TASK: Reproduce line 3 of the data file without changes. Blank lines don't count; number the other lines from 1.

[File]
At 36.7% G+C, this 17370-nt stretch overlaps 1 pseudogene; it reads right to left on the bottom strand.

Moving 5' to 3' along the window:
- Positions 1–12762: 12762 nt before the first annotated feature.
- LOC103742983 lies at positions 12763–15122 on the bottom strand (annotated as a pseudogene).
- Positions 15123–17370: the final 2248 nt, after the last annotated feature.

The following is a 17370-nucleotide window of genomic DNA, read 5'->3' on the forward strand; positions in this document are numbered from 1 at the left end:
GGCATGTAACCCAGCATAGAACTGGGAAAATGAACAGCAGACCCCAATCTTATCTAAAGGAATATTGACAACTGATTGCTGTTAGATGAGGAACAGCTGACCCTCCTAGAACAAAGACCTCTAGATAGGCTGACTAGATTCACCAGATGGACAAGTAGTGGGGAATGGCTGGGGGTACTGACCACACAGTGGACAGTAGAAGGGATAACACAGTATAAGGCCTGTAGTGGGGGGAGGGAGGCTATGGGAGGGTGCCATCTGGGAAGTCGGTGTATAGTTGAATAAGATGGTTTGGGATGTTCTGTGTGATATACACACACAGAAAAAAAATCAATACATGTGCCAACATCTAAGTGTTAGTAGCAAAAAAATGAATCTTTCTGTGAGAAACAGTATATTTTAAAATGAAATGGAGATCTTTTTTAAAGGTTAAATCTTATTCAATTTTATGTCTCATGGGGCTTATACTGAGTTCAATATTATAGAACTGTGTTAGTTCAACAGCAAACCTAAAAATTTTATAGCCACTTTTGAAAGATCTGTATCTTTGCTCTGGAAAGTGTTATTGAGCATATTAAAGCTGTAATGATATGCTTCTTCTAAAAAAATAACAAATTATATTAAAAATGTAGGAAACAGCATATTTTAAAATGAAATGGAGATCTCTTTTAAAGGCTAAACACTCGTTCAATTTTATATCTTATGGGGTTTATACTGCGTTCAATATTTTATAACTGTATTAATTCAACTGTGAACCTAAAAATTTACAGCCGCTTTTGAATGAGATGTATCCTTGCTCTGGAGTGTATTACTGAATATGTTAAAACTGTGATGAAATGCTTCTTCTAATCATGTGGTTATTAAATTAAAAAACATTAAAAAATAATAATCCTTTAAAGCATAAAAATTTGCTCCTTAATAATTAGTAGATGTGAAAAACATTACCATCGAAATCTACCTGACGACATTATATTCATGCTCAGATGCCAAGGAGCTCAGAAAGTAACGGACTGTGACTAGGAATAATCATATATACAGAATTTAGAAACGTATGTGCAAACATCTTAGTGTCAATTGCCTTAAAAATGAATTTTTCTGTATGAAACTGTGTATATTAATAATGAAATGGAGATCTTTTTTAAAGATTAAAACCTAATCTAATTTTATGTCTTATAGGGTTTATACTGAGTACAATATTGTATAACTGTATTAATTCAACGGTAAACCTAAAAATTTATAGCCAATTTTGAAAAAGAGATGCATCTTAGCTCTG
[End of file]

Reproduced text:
- Positions 1–12762: 12762 nt before the first annotated feature.